What does a compulsory strike-off procedure mean?
With the compulsory strike-off procedure introduced in 2012, companies the operation of which does not comply with legal procedures can be deleted from the trade register and forced out of the economy quickly. The court of registration may initiate the procedure in the following cases:
- if the court of registration declares the company terminated;
- if the company failed to complete its voluntary dissolution within 3 years and did not submit an application for its strike-off from the trade register;
- if the company was terminated without legal succession and no voluntary dissolution procedure can be applied.
However, a compulsory strike-off procedure may not be ordered if the company is insolvent or if the court, the prosecutor's office or the investigating authority notifies the court of registration that a criminal law measure may be taken against the company.
How will compulsory strike-off procedures change from July?
Regulation will undergo a substantial change from 1 July 2021. Within a limitation period of fifteen days from the starting date of the compulsory strike-off procedure, the company may request a permission from the court of registration for it to carry out business-like economic activity with regard to the fact that it intends to file an application for the termination of the compulsory strike-off procedure until the ninetieth day from the starting date of the compulsory strike-off procedure. The application for the termination of the procedure may be founded on the fact that the conditions for the continued operation of the company are fulfilled.
After the filing of the application, the company may perform business-like economic activity within the limits of day-to-day operation, which may even involve the taking of business risks. According to the general rules, at this stage of the company's life, only the interests of the creditors may be taken into account, which does not necessarily contradict the continuation of the company's economic activity within the limits of day-to-day operation but the focus and sphere of the activity will nonetheless shift. Still, no decisions may be made that are not in line with the purpose of the compulsory strike-off procedure and creditors' interests will have to be considered in other necessary measures also.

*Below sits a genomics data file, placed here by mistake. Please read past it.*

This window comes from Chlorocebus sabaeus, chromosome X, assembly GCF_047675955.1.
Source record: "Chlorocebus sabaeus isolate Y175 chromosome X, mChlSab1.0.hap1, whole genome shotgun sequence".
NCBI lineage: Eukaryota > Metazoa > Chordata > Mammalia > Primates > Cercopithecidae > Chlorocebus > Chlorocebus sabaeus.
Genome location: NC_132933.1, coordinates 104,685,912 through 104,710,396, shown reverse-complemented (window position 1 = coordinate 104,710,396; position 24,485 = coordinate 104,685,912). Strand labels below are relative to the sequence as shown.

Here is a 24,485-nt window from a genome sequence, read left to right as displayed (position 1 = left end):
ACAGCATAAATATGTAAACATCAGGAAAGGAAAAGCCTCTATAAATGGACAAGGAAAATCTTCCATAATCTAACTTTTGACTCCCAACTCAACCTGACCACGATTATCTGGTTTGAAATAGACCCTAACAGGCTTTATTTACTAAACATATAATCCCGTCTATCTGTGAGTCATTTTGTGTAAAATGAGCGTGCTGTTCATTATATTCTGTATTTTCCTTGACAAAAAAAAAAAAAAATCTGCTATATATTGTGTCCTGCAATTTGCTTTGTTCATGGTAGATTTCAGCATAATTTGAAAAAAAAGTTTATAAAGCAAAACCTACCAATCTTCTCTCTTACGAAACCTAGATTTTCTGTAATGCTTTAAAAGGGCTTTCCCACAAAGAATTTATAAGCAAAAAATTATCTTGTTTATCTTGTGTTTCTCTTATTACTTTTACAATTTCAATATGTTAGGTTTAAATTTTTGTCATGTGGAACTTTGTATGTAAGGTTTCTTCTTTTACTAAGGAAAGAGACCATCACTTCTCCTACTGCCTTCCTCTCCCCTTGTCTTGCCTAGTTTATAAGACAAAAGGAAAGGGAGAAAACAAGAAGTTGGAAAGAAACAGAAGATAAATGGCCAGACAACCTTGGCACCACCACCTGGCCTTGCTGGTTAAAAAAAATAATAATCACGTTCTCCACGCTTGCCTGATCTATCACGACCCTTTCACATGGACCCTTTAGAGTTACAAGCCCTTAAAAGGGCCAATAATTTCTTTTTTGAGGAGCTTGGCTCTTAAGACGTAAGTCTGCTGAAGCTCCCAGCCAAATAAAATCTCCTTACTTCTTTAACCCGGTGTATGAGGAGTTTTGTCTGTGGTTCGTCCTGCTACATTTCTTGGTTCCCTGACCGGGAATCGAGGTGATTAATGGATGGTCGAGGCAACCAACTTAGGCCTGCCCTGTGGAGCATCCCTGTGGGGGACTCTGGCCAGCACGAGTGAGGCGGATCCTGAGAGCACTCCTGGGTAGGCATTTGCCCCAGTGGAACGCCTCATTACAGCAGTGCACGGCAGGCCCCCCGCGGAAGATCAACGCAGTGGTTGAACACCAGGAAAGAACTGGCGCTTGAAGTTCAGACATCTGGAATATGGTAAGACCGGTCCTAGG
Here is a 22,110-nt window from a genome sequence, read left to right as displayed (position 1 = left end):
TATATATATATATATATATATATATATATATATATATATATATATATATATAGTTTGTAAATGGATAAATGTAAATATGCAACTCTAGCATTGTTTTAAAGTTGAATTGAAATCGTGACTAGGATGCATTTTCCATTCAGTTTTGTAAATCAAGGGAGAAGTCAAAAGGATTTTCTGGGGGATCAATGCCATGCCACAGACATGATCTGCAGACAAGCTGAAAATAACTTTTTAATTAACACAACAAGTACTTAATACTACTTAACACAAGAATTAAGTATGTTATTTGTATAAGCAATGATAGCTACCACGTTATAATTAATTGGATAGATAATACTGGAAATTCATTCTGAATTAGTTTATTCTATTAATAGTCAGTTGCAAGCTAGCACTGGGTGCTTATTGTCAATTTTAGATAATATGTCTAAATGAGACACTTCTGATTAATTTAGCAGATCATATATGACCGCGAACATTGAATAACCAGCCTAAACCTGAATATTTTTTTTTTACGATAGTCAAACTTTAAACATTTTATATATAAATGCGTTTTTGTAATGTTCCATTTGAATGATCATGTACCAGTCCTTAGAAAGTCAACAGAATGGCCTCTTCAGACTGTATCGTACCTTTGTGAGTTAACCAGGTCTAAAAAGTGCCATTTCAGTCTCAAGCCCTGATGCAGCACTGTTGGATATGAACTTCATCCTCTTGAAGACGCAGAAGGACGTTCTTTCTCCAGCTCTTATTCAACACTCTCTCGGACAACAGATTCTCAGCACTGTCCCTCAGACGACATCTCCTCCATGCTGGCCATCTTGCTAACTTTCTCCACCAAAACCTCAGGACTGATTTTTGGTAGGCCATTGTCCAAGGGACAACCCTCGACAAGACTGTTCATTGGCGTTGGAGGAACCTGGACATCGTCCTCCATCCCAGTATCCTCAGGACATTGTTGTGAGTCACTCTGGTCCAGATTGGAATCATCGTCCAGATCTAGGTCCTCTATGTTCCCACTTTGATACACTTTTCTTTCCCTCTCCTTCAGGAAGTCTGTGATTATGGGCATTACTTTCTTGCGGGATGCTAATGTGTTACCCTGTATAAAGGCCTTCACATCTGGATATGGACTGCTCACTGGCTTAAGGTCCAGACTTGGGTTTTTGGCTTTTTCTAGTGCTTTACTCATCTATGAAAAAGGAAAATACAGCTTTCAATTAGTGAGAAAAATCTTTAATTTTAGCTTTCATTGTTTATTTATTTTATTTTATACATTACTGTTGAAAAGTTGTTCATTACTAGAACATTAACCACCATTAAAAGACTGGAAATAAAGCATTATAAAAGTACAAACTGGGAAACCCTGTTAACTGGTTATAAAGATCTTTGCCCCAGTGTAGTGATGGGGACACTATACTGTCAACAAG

This means that in the case of companies undergoing a compulsory strike-off procedure, contracting partners will have to proceed with utmost care as the company may not assume new obligations (unless it files an application for the approval of continued economic activity with a view to possible continued operation),it may not satisfy liabilities of the company and may not transfer or encumber assets of the company.
Personal liability in respect of the situation leading to the compulsory strike-off
A key element of the amendments to be entered into force in the near future is the personal liability of the persons involved in the non-compliant operation. If the compulsory strike-off procedure is not terminated, the court of registration will examine whether the executive or the member was in liable in respect of the non-compliant operation of the company.
The act discusses under a separate heading the procedural rules relating to the members and representatives connected to the company. The rules are also applicable to persons who were in contact with the company in the two years preceding the compulsory strike-off procedure. If the procedure is closed with establishment of liability, the persons concerned will be disqualified and they will also become liable for the fulfilment of non-satisfied creditor claims.
Reporting of claims
The reporting of potential claims will remain a critical element of the compulsory strike-off procedure but, in the future, the court of registration will not have to consider whether the company's assets provide sufficient coverage for the expected expenses. The legislator determined an objective value limit of 400,000 forints above which the liquidation procedure is started.
A second chance is not always there
However, there is not always a way out of a compulsory strike-off procedure. If the cause of the compulsory strike-off procedure was that a situation leading to termination of the company without legal succession emerged and a voluntary dissolution procedure cannot be applied, the company will not receive a second chance for restoring operation.